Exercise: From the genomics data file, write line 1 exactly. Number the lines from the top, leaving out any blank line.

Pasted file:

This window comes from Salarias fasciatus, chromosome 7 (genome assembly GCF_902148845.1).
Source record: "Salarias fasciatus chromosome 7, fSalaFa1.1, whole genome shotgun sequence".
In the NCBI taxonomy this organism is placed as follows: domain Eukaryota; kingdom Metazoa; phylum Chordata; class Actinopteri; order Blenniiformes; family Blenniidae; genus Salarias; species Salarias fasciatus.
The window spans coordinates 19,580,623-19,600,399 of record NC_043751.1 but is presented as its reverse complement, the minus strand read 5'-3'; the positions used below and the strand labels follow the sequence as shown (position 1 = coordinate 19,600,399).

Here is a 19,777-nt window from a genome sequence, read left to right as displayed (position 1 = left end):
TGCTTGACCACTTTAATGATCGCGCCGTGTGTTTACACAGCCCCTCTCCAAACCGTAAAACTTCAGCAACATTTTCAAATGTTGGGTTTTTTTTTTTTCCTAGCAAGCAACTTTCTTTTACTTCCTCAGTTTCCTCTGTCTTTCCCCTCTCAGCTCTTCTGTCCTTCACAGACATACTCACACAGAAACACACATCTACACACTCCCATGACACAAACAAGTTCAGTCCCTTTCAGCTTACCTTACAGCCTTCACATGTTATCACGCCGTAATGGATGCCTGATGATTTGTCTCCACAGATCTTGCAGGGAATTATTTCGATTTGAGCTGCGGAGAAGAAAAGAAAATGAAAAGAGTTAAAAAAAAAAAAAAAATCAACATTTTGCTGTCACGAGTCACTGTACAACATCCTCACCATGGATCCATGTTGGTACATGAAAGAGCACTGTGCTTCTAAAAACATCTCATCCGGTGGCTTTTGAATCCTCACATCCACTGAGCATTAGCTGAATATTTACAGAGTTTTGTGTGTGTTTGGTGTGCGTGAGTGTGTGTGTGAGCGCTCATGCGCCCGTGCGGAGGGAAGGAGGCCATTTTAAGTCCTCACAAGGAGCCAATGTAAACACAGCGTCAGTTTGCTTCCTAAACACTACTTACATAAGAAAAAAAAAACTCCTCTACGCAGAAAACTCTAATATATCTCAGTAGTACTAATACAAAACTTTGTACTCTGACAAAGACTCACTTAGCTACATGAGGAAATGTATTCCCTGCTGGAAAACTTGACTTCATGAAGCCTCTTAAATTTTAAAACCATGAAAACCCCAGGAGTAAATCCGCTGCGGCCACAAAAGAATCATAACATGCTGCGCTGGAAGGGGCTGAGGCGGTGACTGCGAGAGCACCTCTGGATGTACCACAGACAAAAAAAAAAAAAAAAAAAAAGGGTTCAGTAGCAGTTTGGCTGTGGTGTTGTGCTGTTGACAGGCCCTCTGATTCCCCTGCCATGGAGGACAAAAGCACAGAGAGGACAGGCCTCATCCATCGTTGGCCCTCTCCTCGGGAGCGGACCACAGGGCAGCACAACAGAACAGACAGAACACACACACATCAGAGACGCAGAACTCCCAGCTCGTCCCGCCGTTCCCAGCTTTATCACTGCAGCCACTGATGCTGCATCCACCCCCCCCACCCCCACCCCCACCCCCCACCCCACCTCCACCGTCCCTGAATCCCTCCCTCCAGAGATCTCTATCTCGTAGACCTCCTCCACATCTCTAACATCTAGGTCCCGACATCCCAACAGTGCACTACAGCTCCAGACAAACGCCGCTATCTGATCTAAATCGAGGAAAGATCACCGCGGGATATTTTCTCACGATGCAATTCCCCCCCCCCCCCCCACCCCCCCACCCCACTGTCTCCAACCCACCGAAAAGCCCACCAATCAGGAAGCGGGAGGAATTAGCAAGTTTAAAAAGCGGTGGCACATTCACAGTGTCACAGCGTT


This window comes from Salarias fasciatus, chromosome 7 (genome assembly GCF_902148845.1).